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In contrast with LateBinding

Quora Answer : Is the pervasiveness of early bound programming languages and architectures throughout computing history partly caused by most people not working on hard enough problems to be forced to consider late binding as something crucial?

Mar 6, 2018

Initially it's that early-binding means that more work is done at compile-time and less at run-time, so people choose early-binding to get speed / efficiency.

When computers used to be fairly slow and low-powered, people cared more about that.

So people would write their code in C because "C is more efficient". In other words C binds function names to memory addresses at compile time and doesn't waste any time during execution asking "so when you say f(x) which f are we actually talking about?"

Today, people don't worry about that much. But all our mainstream OS's are still written with a C mentality.

There are two families of systems that are written the way Alan Kay suggests : Smalltalk, obviously. And Erlang, which is extremely focused on the virtues of hot-swapping / recompiling bits of a working system. Even allowing half the system to crash due to failures and then having supervisors automatically restart.

The downside is that both of these are fairly closed, opinionated, worlds. You have extra infrastructure in the system to support the late-binding. So that means that early bound programs aren't really welcome. (Or are, at best, emulated on top of them so all their "virtue" is lost).

OTOH, an OS designed for C ... you can run a Smalltalk image or Erlang OTP or even Java VM on top of them, and have what you want from those worlds. But you can do the other thing too.

So, at the lowest level, simple, early-bound, is basically more "flexible". It supports "polyglot" world of different styles of programming and different thinking in different languages.

The beauty of Smalltalk (and Erlang) is the tight integration between language and environment / platform. The language knows about the platform. Its semantics are designed to give you expressive power over the platform's deep virtues. At the same time, this is also their great weakness. They only make sense on their platform, and that platform only really makes sense when programmed with those languages.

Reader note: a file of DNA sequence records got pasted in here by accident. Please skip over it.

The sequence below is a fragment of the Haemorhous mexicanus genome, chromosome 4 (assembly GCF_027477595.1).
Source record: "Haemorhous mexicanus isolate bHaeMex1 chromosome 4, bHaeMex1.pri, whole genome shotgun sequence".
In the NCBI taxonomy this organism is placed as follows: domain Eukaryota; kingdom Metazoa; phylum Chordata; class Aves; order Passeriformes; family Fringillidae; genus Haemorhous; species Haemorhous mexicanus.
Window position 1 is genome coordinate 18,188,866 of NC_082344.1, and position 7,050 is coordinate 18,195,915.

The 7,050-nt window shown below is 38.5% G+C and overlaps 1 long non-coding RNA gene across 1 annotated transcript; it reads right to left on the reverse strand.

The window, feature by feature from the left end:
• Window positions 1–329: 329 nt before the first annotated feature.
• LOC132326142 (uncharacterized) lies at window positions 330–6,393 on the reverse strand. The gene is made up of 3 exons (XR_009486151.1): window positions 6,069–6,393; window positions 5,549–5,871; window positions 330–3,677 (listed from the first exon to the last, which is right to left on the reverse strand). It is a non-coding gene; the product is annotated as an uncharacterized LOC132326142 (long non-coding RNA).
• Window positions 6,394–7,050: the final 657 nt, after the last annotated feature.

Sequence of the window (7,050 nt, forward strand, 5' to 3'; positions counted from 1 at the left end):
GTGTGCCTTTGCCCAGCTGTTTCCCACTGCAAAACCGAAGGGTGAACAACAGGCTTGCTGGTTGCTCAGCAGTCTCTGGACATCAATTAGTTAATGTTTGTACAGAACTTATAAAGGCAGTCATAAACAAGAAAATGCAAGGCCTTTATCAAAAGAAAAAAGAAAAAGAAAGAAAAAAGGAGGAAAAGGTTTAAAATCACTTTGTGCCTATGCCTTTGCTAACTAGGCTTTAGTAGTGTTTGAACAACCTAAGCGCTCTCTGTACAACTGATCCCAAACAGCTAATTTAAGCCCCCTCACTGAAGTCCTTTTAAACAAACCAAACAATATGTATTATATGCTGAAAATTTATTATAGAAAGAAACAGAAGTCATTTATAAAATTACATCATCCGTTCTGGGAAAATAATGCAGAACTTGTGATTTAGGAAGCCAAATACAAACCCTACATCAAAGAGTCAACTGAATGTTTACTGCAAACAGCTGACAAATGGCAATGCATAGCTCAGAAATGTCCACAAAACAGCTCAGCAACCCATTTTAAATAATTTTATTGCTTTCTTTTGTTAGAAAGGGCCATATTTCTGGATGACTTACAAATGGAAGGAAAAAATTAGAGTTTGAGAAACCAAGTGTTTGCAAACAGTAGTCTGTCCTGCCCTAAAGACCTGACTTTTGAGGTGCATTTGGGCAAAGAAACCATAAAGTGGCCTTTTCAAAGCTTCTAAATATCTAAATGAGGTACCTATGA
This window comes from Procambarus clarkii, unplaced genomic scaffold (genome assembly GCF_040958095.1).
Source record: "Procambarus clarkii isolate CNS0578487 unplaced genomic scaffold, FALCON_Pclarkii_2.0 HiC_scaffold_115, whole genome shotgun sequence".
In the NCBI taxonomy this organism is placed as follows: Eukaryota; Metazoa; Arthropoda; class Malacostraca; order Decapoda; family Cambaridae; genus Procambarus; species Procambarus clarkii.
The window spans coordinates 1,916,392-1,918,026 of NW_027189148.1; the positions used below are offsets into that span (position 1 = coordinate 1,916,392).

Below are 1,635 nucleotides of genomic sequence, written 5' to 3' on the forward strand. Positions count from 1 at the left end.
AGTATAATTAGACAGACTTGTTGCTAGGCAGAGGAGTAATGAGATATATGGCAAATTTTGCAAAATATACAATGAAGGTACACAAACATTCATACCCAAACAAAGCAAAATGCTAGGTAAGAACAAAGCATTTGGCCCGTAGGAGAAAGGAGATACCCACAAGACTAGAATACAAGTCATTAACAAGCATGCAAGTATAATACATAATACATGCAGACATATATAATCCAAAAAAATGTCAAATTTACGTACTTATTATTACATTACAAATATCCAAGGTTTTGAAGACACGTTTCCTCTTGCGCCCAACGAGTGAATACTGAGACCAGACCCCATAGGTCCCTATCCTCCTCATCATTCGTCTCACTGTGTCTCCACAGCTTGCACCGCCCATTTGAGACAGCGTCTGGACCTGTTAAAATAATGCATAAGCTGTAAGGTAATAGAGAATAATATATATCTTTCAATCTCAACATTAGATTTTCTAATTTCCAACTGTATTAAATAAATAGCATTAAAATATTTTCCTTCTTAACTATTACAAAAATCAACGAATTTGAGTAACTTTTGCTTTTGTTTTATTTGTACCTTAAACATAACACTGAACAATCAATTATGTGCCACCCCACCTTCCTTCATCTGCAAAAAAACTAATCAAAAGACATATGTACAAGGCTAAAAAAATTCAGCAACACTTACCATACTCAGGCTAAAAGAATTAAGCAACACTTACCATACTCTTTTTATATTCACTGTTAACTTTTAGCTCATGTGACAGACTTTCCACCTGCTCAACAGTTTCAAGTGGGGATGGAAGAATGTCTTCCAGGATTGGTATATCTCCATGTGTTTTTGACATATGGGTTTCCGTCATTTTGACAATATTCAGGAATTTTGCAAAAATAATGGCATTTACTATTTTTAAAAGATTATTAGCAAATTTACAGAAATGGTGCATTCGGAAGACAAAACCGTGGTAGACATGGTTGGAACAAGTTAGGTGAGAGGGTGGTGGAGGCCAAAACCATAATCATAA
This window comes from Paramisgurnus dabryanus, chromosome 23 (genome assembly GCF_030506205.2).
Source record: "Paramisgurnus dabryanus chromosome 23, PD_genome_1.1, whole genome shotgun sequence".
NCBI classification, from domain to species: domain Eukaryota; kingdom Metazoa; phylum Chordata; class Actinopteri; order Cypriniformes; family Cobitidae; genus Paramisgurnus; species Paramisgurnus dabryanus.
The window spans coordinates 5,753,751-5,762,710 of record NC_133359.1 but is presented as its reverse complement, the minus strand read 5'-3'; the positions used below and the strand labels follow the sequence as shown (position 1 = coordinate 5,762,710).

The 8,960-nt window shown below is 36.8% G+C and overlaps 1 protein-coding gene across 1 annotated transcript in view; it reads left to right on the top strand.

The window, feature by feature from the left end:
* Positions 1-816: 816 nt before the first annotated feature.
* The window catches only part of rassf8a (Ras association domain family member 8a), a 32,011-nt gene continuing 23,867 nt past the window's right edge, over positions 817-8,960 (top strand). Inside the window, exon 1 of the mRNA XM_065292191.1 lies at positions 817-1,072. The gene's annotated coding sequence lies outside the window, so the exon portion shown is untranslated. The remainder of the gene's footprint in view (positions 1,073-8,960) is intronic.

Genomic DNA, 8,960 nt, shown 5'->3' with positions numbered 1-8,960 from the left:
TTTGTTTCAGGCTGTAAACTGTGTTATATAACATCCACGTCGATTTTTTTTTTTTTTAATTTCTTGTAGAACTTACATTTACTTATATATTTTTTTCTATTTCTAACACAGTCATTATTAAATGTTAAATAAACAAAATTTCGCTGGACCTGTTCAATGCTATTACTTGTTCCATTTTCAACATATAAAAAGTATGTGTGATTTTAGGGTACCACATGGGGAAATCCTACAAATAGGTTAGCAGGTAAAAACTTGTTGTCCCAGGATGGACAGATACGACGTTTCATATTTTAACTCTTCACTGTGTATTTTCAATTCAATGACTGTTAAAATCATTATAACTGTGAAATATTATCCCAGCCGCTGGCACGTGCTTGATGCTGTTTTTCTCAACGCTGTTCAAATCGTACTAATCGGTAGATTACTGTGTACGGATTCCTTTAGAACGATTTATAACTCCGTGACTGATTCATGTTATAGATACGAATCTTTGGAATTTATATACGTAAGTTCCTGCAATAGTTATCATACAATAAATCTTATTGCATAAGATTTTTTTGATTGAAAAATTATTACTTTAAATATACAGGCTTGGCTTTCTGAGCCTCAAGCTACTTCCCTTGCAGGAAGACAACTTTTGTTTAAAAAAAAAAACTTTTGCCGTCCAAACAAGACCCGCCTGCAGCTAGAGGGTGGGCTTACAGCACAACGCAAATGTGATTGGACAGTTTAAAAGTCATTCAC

Linux, OTOH, is a general purpose container that can be adapted to any style you like.

Now, in practice, people are always building things on top of Linux and the internet, which look very like these languages.

In fact it's kind of hilarious.

On the one hand Docker / Kubernets's style containerization is reinventing what the Smalltalk image gave us 40 years ago. A reliable, portable, shippable, self-contained world.

On the other, Amazon's "Lambda" and the whole idea of light-weight, "serverless" (ie. stateless) function-as-a-service. Are just reinventions of the Erlang platform.

In this sense, the ideas that Kay is talking about are very relevant and increasingly important. Exactly because we're trying to make large, long-lived, easily accessible and modifiable systems.

The question is, how do the specific platforms that implemented these ideas originally, the original Smalltalk VM and Erlang OTP, adapt themselves to this new world.

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